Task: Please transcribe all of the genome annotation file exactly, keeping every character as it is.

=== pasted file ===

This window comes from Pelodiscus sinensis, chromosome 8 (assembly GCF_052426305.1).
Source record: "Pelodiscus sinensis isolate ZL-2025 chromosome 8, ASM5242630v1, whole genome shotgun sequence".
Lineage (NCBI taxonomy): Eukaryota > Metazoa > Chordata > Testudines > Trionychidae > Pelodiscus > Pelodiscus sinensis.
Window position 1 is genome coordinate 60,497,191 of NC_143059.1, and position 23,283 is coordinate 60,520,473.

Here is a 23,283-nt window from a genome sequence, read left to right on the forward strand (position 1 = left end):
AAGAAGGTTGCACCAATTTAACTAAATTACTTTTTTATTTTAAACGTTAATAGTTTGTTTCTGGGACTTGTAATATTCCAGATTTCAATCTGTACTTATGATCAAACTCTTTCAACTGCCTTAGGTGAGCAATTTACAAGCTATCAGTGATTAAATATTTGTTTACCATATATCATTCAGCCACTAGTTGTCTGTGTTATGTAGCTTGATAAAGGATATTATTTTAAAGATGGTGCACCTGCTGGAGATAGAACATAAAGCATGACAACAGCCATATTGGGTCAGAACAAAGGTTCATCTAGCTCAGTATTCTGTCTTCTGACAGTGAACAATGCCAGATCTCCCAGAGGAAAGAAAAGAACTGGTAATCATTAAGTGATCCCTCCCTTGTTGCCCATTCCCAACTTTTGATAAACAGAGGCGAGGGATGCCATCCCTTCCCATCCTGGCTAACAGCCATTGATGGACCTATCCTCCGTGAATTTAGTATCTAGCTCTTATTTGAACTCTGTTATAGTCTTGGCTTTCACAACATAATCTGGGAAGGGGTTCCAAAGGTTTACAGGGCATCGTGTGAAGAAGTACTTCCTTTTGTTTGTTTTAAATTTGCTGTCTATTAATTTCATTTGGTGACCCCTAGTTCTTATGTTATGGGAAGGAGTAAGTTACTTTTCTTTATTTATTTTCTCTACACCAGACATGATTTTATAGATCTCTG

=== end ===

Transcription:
This window comes from Pelodiscus sinensis, chromosome 8 (assembly GCF_052426305.1).
Source record: "Pelodiscus sinensis isolate ZL-2025 chromosome 8, ASM5242630v1, whole genome shotgun sequence".
Lineage (NCBI taxonomy): Eukaryota > Metazoa > Chordata > Testudines > Trionychidae > Pelodiscus > Pelodiscus sinensis.
Window position 1 is genome coordinate 60,497,191 of NC_143059.1, and position 23,283 is coordinate 60,520,473.

Here is a 23,283-nt window from a genome sequence, read left to right on the forward strand (position 1 = left end):
AAGAAGGTTGCACCAATTTAACTAAATTACTTTTTTATTTTAAACGTTAATAGTTTGTTTCTGGGACTTGTAATATTCCAGATTTCAATCTGTACTTATGATCAAACTCTTTCAACTGCCTTAGGTGAGCAATTTACAAGCTATCAGTGATTAAATATTTGTTTACCATATATCATTCAGCCACTAGTTGTCTGTGTTATGTAGCTTGATAAAGGATATTATTTTAAAGATGGTGCACCTGCTGGAGATAGAACATAAAGCATGACAACAGCCATATTGGGTCAGAACAAAGGTTCATCTAGCTCAGTATTCTGTCTTCTGACAGTGAACAATGCCAGATCTCCCAGAGGAAAGAAAAGAACTGGTAATCATTAAGTGATCCCTCCCTTGTTGCCCATTCCCAACTTTTGATAAACAGAGGCGAGGGATGCCATCCCTTCCCATCCTGGCTAACAGCCATTGATGGACCTATCCTCCGTGAATTTAGTATCTAGCTCTTATTTGAACTCTGTTATAGTCTTGGCTTTCACAACATAATCTGGGAAGGGGTTCCAAAGGTTTACAGGGCATCGTGTGAAGAAGTACTTCCTTTTGTTTGTTTTAAATTTGCTGTCTATTAATTTCATTTGGTGACCCCTAGTTCTTATGTTATGGGAAGGAGTAAGTTACTTTTCTTTATTTATTTTCTCTACACCAGACATGATTTTATAGATCTCTG